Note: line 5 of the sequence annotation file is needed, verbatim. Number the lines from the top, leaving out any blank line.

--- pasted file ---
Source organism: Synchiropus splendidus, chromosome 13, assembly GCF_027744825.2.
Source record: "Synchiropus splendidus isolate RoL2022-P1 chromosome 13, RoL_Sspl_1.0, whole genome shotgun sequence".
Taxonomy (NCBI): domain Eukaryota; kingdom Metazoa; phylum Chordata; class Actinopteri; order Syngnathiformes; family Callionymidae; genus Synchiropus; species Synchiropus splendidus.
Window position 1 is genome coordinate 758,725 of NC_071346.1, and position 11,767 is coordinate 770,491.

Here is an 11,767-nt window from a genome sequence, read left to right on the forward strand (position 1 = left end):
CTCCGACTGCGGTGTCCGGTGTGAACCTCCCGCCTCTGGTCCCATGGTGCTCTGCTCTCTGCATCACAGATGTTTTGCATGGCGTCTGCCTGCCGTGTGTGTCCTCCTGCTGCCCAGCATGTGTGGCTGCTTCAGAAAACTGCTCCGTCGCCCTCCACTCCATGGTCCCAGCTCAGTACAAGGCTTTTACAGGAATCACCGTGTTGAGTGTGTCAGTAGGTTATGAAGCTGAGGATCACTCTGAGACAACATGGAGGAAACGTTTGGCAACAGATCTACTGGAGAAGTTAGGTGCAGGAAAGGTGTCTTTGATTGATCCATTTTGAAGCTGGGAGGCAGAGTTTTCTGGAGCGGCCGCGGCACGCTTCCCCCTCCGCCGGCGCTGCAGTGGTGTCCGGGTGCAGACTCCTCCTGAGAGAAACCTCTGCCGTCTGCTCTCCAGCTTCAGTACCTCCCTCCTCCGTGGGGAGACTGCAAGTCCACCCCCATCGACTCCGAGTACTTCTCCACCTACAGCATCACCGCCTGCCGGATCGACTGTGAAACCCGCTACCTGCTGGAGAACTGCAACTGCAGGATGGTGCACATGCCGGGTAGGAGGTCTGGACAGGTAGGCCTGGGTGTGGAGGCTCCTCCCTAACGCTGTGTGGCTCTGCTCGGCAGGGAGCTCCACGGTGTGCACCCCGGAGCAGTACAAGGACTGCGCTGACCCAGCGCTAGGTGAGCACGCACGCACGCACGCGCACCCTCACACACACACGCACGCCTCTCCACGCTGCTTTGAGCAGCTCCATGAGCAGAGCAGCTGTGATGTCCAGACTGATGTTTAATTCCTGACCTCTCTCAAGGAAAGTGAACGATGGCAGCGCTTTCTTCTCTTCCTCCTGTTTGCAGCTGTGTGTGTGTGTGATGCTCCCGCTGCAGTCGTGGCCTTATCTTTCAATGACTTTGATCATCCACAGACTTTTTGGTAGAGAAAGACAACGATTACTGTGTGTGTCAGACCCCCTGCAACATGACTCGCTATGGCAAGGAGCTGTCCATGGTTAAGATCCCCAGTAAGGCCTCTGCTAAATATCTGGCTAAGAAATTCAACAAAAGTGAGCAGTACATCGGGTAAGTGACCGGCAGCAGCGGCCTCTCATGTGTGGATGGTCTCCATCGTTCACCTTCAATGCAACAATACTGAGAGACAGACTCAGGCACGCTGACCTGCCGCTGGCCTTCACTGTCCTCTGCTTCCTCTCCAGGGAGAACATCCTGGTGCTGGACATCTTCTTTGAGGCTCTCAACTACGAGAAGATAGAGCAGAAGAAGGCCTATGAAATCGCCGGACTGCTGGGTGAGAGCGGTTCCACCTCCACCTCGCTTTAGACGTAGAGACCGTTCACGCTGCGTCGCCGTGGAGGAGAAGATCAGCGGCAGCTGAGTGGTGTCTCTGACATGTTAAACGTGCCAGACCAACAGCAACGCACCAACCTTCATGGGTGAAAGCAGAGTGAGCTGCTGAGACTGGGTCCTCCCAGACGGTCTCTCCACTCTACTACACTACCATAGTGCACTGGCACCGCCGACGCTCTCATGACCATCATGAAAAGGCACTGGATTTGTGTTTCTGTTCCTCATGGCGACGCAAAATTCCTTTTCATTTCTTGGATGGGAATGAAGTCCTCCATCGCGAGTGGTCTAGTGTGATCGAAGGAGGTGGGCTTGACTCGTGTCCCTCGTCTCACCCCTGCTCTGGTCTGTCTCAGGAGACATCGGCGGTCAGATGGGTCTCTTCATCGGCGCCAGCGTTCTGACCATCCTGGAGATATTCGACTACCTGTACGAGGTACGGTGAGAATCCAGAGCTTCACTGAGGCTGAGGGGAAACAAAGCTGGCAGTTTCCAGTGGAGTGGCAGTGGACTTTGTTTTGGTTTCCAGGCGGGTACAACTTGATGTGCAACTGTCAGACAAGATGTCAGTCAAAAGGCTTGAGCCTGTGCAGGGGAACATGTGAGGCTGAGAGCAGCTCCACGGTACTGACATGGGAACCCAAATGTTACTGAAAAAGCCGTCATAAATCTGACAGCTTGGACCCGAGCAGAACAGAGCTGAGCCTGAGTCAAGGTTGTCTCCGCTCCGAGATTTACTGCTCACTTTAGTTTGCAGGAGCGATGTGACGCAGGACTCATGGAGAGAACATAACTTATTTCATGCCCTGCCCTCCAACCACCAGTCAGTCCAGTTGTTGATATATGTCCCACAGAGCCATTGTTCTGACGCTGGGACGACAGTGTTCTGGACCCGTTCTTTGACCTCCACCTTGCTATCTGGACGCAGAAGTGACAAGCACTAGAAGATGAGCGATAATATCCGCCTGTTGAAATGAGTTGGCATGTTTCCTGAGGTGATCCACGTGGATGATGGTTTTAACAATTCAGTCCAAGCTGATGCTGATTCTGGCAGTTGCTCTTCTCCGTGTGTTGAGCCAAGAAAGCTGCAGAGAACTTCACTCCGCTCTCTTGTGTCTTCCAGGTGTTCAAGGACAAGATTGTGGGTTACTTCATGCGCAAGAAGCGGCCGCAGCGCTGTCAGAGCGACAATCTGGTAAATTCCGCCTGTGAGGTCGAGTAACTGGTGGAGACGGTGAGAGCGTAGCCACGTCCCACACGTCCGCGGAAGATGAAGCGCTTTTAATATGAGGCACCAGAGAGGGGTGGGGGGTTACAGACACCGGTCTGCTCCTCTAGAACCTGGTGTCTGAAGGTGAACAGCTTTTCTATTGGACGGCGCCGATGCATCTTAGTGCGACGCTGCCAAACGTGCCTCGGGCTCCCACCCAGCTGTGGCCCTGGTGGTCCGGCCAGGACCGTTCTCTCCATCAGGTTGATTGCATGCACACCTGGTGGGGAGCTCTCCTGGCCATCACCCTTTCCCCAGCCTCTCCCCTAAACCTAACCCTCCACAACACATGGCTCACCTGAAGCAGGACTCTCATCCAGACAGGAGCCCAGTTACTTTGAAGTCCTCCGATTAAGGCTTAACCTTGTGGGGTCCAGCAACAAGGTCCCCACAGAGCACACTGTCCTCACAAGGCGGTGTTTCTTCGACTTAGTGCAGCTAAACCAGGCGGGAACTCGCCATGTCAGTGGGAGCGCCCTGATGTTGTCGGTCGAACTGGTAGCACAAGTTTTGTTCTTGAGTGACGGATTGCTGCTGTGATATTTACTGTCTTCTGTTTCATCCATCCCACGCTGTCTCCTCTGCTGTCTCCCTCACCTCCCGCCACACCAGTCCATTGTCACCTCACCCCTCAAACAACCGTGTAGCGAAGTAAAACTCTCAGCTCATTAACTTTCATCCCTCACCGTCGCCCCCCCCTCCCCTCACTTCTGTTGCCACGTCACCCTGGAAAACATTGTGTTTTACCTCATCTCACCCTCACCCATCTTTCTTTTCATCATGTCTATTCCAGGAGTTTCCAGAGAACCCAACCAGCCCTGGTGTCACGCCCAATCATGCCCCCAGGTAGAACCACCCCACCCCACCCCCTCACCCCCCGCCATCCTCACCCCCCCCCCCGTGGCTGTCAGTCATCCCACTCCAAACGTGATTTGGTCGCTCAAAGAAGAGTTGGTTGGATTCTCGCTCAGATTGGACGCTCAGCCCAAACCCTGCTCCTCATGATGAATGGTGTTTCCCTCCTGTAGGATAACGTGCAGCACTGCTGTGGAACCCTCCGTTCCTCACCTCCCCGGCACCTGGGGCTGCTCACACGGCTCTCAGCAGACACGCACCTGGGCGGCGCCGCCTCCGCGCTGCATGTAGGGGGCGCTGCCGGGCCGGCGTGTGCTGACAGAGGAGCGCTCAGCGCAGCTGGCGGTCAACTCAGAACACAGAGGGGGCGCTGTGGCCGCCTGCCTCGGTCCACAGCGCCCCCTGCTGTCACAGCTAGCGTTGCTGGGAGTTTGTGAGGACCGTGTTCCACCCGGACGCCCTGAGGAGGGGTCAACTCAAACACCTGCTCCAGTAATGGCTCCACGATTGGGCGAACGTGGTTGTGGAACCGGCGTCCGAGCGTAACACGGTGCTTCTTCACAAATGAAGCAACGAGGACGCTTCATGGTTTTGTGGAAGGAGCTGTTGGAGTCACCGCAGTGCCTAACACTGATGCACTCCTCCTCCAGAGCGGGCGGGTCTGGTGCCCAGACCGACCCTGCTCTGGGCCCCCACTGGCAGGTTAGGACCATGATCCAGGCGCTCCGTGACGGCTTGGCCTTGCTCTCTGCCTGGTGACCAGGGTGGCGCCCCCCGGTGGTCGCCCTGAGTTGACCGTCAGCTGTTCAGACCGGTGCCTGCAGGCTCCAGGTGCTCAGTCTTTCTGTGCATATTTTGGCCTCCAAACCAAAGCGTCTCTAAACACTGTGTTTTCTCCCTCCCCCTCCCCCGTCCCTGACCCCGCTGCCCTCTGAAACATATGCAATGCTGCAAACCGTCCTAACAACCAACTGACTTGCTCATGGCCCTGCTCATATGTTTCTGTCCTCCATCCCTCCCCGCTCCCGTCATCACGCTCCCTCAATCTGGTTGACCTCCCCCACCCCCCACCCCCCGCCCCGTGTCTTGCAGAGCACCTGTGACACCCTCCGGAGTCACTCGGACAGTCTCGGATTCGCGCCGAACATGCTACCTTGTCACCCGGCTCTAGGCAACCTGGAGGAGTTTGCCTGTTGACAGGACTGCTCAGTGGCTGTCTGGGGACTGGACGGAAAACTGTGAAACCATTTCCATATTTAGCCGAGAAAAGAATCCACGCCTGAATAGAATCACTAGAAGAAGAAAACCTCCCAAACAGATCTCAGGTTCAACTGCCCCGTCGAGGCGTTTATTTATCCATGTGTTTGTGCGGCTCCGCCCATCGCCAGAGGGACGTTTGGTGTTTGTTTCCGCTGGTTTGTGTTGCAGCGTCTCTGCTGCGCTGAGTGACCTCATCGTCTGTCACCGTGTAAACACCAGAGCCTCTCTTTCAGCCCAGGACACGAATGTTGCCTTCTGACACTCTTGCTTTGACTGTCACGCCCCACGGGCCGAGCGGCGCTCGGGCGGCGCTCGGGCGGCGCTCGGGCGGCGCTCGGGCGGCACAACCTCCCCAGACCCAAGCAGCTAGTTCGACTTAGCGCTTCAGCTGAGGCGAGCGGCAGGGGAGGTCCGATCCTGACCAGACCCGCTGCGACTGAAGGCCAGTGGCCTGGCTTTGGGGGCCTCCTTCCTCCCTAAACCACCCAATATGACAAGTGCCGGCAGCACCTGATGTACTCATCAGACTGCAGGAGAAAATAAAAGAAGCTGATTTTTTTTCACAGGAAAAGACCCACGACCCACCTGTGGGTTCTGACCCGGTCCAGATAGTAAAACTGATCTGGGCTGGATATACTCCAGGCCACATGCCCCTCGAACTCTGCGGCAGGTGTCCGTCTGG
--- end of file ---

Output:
Here is an 11,767-nt window from a genome sequence, read left to right on the forward strand (position 1 = left end):